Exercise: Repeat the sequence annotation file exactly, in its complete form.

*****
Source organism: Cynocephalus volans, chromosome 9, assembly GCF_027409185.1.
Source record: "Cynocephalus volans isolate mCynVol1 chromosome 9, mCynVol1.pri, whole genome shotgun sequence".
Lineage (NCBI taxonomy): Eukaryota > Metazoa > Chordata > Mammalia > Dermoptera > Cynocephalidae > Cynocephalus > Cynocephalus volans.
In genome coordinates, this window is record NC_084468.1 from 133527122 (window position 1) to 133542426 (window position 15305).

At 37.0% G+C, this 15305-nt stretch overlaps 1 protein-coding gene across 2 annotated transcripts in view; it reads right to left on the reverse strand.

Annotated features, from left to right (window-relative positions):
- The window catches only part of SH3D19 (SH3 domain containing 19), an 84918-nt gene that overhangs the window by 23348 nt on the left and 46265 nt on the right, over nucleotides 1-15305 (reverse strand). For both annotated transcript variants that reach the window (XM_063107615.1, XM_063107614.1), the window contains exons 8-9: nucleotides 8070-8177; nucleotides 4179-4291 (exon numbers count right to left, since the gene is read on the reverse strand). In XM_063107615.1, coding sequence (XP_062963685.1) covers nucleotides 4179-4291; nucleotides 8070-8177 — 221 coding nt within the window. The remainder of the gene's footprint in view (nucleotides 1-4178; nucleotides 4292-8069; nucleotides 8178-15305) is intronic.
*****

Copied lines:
Source organism: Cynocephalus volans, chromosome 9, assembly GCF_027409185.1.
Source record: "Cynocephalus volans isolate mCynVol1 chromosome 9, mCynVol1.pri, whole genome shotgun sequence".
Lineage (NCBI taxonomy): Eukaryota > Metazoa > Chordata > Mammalia > Dermoptera > Cynocephalidae > Cynocephalus > Cynocephalus volans.
In genome coordinates, this window is record NC_084468.1 from 133527122 (window position 1) to 133542426 (window position 15305).

At 37.0% G+C, this 15305-nt stretch overlaps 1 protein-coding gene across 2 annotated transcripts in view; it reads right to left on the reverse strand.

Annotated features, from left to right (window-relative positions):
- The window catches only part of SH3D19 (SH3 domain containing 19), an 84918-nt gene that overhangs the window by 23348 nt on the left and 46265 nt on the right, over nucleotides 1-15305 (reverse strand). For both annotated transcript variants that reach the window (XM_063107615.1, XM_063107614.1), the window contains exons 8-9: nucleotides 8070-8177; nucleotides 4179-4291 (exon numbers count right to left, since the gene is read on the reverse strand). In XM_063107615.1, coding sequence (XP_062963685.1) covers nucleotides 4179-4291; nucleotides 8070-8177 — 221 coding nt within the window. The remainder of the gene's footprint in view (nucleotides 1-4178; nucleotides 4292-8069; nucleotides 8178-15305) is intronic.